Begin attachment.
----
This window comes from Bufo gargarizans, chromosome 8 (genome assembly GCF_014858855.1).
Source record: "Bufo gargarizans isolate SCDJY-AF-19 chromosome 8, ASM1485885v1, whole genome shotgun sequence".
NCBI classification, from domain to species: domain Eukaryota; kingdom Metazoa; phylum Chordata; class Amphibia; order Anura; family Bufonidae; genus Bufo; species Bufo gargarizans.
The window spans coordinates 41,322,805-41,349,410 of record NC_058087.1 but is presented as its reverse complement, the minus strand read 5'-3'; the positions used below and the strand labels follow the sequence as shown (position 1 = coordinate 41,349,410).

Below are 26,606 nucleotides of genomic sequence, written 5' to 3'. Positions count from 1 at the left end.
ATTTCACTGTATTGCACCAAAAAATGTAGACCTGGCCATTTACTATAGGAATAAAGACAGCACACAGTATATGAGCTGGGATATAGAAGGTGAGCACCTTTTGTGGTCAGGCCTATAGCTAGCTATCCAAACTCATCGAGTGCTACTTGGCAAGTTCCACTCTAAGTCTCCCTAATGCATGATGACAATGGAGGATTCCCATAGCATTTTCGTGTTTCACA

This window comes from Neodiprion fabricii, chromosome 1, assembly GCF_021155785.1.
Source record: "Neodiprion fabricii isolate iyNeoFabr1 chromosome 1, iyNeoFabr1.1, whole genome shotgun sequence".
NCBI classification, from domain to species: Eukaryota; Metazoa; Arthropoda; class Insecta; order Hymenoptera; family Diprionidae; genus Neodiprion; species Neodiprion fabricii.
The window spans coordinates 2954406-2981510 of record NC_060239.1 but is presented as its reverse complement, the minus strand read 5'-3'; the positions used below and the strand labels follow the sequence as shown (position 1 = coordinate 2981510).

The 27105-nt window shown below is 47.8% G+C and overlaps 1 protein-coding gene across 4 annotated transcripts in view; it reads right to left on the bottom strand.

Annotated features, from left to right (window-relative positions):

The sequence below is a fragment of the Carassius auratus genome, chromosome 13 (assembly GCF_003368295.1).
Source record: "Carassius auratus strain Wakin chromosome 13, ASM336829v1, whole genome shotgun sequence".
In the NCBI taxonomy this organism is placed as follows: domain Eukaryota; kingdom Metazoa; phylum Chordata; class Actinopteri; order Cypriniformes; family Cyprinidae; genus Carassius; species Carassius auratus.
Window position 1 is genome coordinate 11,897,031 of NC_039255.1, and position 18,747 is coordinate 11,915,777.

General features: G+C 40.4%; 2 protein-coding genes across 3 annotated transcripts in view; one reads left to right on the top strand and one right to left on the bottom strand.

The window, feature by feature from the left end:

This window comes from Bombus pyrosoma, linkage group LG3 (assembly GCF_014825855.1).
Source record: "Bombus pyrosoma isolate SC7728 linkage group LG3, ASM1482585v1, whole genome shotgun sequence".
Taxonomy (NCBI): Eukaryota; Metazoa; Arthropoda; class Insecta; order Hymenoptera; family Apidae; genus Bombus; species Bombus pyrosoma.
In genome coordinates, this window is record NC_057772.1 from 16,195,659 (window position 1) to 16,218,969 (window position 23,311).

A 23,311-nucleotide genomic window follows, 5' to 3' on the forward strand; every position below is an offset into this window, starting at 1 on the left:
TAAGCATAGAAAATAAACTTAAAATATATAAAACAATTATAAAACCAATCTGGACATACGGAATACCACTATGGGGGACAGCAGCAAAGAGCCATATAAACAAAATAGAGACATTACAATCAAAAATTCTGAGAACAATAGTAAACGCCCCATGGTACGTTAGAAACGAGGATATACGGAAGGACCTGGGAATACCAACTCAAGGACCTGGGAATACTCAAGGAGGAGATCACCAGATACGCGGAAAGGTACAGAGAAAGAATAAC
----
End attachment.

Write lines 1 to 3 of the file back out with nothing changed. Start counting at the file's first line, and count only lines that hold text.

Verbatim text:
This window comes from Bufo gargarizans, chromosome 8 (genome assembly GCF_014858855.1).
Source record: "Bufo gargarizans isolate SCDJY-AF-19 chromosome 8, ASM1485885v1, whole genome shotgun sequence".
NCBI classification, from domain to species: domain Eukaryota; kingdom Metazoa; phylum Chordata; class Amphibia; order Anura; family Bufonidae; genus Bufo; species Bufo gargarizans.